Hidden Letters to the Editor: Debt and Light Rail

These letters appeared this morning in the Scottsdale Republic under “YOUR VIEWS.”

Shining light on Scottsdale debt

After reading a recent article about Scottsdale’s debt — written by someone other than a city official — it strikes me as odd that Scottsdale’s debt is so secret.

Yep, it costs money to borrow and it appears that our current municipal lead­ers seem to think it’s OK. I’ll bet two things — these leaders are the same ones that criticize some fellow in charge of the country about spending more than one makes. Secondly, these leaders are the same ones who talk about fiscal re­sponsibility as though it actually applies to them.

Both interesting concepts, but apparently difficult to implement. But most importantly, just be glad that Scottsdale lost the bidding for the Phoe­nix Coyotes! Pile that debt on top of our current predicament and wouldn’t that be interesting?

Joe Secola, Scottsdale

Transit foes on the wrong track

In a recent My Turn about light rail, Tom Silverman stated that we have al­ready had a discussion regarding transit options. I beg to differ. The discussion we had a few years ago was hijacked by those who are so against light rail, you can’t even mention the word “transit” without them foaming at the mouth.

I speak for many who work in the area and find the current transit system far inferior to what a city this size should have. Many of those who fight transit also fight growth and development. Un­fortunately, they are not winning that battle and with every passing day we see more multifamily developments ap­proved. By refusing to discuss transit options, they are creating a less livable city.

Many of the residents who work downtown, and possibly Silverman’s own employees, take transit. In a few years, when we have added more residents to the area, those who created the mess will be long gone. Perhaps we can erect a bronze monument commemorating all those brave and selfless souls who fought improved transit options — and made our city “safer.”

Sharon Riccio, Scottsdale

I can’t let Sharon’s letter go without highlighting a few of her comments.

The discussion about transit that we had a few years ago was initiated by light rail proponents and largely controlled by them, too. The fact that it didn’t turn out the way they wanted doesn’t mean the opposition hijacked it. What it means is that proponents did a poor job of presenting their case, in part because there’s not much of a case to be made for light rail in Scottsdale.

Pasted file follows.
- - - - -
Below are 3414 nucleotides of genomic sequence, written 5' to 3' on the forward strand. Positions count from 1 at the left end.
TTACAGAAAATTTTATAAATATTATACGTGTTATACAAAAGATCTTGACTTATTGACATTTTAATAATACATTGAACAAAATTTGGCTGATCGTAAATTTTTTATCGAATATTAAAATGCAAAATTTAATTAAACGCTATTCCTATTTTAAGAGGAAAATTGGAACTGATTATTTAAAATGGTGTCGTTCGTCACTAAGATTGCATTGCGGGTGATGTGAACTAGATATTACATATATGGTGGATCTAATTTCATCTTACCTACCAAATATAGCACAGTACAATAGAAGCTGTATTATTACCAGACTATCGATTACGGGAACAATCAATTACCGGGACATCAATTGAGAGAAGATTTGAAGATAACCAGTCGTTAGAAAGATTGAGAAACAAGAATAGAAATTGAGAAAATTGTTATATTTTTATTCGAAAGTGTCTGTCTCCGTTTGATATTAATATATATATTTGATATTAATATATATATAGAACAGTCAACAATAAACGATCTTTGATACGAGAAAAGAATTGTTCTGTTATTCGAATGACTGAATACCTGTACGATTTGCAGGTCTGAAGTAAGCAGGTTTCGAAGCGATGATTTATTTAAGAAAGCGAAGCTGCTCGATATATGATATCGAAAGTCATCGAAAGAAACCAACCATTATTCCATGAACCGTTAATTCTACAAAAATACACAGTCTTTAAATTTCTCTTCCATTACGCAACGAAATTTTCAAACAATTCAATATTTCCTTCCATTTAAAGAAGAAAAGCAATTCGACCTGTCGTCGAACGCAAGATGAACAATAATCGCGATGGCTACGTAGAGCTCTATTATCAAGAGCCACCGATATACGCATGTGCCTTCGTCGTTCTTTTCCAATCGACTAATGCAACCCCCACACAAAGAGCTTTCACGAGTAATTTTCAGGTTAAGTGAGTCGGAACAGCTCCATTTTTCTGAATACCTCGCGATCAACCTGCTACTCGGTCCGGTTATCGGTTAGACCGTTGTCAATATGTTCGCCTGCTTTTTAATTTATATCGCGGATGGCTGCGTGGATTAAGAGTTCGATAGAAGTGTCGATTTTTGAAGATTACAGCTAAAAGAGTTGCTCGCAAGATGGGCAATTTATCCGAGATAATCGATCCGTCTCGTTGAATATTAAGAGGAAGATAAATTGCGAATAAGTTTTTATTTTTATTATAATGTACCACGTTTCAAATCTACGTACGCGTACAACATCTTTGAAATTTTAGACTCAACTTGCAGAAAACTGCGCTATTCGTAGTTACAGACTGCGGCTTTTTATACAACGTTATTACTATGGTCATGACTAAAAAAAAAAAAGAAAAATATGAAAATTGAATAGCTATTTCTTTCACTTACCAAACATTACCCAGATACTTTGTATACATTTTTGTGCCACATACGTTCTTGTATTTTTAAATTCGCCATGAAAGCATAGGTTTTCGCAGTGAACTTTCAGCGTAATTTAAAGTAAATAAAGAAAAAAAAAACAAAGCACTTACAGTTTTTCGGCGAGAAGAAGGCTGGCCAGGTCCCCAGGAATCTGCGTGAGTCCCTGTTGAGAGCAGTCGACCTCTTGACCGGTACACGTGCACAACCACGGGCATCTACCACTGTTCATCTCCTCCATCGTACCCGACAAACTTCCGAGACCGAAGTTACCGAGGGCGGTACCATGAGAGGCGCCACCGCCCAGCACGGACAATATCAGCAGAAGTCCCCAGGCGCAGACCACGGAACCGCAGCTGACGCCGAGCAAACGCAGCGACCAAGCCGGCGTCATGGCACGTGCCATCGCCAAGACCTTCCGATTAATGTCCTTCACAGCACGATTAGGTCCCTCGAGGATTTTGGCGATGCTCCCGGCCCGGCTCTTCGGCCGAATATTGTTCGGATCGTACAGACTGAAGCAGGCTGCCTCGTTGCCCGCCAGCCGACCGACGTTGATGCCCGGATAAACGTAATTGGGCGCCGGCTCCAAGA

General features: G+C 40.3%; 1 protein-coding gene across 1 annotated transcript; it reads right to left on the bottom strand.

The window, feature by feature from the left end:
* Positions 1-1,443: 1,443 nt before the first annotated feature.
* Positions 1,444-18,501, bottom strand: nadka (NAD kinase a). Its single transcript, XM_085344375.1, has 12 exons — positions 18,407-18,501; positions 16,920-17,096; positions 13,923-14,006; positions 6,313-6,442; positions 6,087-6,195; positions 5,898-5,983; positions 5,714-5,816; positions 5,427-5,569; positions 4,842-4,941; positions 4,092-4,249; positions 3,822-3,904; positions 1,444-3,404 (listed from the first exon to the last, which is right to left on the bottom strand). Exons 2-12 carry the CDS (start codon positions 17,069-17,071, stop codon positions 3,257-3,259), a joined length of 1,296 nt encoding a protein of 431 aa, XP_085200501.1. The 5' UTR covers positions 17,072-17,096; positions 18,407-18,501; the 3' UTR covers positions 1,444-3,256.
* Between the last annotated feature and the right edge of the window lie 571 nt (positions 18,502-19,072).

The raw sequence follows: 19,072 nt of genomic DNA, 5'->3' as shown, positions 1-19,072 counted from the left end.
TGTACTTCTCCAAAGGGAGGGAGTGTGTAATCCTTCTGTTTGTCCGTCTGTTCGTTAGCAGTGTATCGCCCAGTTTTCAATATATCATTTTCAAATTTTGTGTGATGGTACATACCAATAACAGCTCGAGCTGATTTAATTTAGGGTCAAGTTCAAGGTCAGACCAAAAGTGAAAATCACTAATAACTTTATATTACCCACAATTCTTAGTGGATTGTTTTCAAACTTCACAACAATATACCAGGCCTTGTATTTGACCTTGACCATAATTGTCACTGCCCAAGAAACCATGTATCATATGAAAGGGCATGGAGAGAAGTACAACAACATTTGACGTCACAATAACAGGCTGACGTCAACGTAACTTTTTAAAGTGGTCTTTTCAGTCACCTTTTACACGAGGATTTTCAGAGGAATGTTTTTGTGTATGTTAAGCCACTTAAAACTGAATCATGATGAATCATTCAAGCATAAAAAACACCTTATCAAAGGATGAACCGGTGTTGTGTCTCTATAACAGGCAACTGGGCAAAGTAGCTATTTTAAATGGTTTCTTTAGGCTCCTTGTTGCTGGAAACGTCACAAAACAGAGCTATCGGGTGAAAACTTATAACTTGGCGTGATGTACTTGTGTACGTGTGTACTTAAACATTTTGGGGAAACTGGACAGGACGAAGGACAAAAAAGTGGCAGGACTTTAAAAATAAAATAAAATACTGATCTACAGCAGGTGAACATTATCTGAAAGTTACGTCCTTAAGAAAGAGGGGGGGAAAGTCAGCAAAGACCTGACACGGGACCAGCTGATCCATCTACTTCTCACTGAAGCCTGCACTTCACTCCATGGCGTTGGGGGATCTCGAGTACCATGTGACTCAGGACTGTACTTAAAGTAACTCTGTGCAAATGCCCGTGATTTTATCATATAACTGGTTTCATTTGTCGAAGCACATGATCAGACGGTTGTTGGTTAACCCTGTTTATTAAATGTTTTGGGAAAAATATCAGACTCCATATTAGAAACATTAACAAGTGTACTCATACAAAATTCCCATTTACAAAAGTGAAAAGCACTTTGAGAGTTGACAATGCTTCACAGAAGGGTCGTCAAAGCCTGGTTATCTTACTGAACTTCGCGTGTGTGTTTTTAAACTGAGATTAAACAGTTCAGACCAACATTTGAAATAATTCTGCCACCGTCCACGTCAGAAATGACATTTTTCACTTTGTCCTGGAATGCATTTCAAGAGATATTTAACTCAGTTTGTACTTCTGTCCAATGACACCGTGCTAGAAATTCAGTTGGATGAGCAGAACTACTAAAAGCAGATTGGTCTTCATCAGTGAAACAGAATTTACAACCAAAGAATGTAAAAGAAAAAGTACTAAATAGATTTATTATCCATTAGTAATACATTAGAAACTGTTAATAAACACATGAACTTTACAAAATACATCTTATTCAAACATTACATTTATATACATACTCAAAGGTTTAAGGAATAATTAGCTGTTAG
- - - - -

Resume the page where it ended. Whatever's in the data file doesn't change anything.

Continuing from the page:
The current transit system IS inferior to what it should be. Light rail won’t make it better. In fact, light rail has already made it worse.

Cuts to funding for bus routes and equipment are a direct result of the black hole that we call Valley Metro Rail. Specifically, the popular 510 Express route from McCormick Ranch through downtown Scottsdale and into downtown Phoenix fell victim to rail cannibalizing the budget.

I love this statement:

In a few years, when we have added more residents to the area, those who created the mess will be long gone.

Sharon, you accidentally hit the nail on the head. The drivers behind light rail (pardon the pun) are developers who want to cram more residents into Scottsdale and violate our General Plan in the process. They’ll be on to the next project in another city before long.

The folks who are letting them do it–Mayor Jim Lane and Council member Virginia Korte (among others)–will indeed be long gone when we have to wrestle with the urbanization of Scottsdale.

In closing, I’d just like to say that “light rail” does not equal “transit.” Opposition to light rail does not equal opposition to transit. We should use facts to determine the modes of transit that will determine our transit mix in Scottsdale, not blind rhetoric.

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